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Bottled Ship Builder

Lubber123

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Everything posted by Lubber123

  1. Finally finished rigging the model. I added the Martindale rigging that wasn't called for in the instructions but that is about the extent of my imbellishments. The rigging instructions involve a convoluted process of tying down one side of the yard while slipping the rigging on the other side with stop blocks applied to the control line on that side made of blobs of glue. So there was a lot of glue set up time involved. I don't have the yards as even as I'd like but they look better on the model than they do in the photo. I'll have to do some adjusting after the model is set in the bottle any
  2. I suppose I could rig the back stays as control lines pulled outside of the bottle, but the model already has eight of them and I don't need six more. I'm having a slow go at this one for a variety of reasons, the biggest of which is that this is suppose to be my rainy day project and we've had very little rain here in Vermont! I've also acquired a slight repetitive strain injury in my left thumb. But I am almost finished rebuilding my modelling workstation. I am also finding inaccuracies in the instructions. Of all the extra materials that were provided, I wasn't given enough thread
  3. I think I need to follow the instructions and not modify the rigging too much. The mast fold forward, not backward, so back stays would prevent the masts from folding forward along the lines of what their actual intention on a real ship would be. The more I go along, the more I'm leaning toward completing the build as it is intented, glass bottle and all. I wish I could find another glass bottle like it which I need for another scratch built model.
  4. I finally made some more progress on this kit. Not that it is very challenging, but I'm trying to follow the step by step instructions exactly so that maybe I can learn something but about all I am learning is how difficult it must be to properly write instructions and to assemble a kit. I'm finding left over parts that aren't called out anywhere. There was suppose to be an exact duplicate of parts for the mast and spars but I'm not finding an exact number of duplicate yardarms. There is suppose to be a "test jig" built into the holding stand but it isn't properly molded in. So right now I hav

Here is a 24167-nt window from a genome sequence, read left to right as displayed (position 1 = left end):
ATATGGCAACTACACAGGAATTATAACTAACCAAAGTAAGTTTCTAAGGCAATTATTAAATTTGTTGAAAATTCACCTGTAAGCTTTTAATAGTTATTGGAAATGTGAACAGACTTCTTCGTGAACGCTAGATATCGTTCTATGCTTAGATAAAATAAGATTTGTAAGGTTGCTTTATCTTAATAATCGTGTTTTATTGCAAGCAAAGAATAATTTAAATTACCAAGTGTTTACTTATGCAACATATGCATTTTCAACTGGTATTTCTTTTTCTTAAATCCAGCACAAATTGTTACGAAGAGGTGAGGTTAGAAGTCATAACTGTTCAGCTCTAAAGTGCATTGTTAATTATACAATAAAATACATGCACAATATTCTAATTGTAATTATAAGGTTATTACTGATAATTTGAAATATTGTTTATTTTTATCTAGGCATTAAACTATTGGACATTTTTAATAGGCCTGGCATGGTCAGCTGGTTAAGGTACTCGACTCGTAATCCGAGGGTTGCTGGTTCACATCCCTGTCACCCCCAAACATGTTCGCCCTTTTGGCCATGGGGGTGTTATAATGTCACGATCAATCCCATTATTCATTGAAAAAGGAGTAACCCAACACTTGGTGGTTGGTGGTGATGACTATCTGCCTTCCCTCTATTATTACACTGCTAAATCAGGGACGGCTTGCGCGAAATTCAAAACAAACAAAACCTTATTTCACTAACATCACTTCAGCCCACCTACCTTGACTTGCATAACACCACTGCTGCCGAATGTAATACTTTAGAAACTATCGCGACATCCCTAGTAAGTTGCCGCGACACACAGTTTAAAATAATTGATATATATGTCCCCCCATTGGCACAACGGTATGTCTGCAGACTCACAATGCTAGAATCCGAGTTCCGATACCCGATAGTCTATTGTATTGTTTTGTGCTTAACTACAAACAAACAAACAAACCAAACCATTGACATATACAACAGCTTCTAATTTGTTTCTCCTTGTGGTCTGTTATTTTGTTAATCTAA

5. Well here's today's progress. Of course it doesn't take long to snap together parts, but I needed to do some painting and I want to take my time. I found the instructions a bit vague and I'm noticing that some things don't match their depiction in the diagrams. The hull is made of white plastic and I was to paint it black but to leave the up-raised parts white. Since this is impossible to do on such a small scale, I applied the supplied black acrylic paint across the whole hull and simply wiped and scraped back the parts that were to be left white. I doubt I would have known how to do th
  6. I love working with wood. I love shaping it, carving it, sanding it and finishing it. I very much enjoy putting miniature wooden ships in bottles. I love recreating the ingenuity of the originators of this craft who worked with whatever materials they had on hand with improvised tools to produce small works of art. This kit is none of that. This kit is a miniature plastic ship model that will be placed into a glass bottle using the somewhat traditional technique of hinging the mast and erecting them via their rigging lines pulled from outside the bottle and then obscuring the lines t
  7. One reason I've been hesitant to build scale ship models in the past is that I know that they really should be displayed in a case least they get full of dust or become the victims of unfortunate collisions. For the first model that I ever built, I purchased a somewhat expensive oak fame kit that I finished myself and had glass cut for it at a glazier. This case is a thing of beauty and I was so happy with how my model turned out that I didn't mind the expense of the case kit. Well my "Harvey" model is a bit of a different situation. Although I am happy with how it came out and I put a si
  8. After two months of part time work, I put the finishing touches on "The Harvey" today. Finished the jib sails and rigged them and the crowning touch of topping the mast with pendants flying in the wind. Now I have to resist the temptation of tinkering with it more. And of course after all this work I may as well make a case for it. I'll have to find a safe place for her to sail before I can finish a case. Thanks all for your comments and suggestions!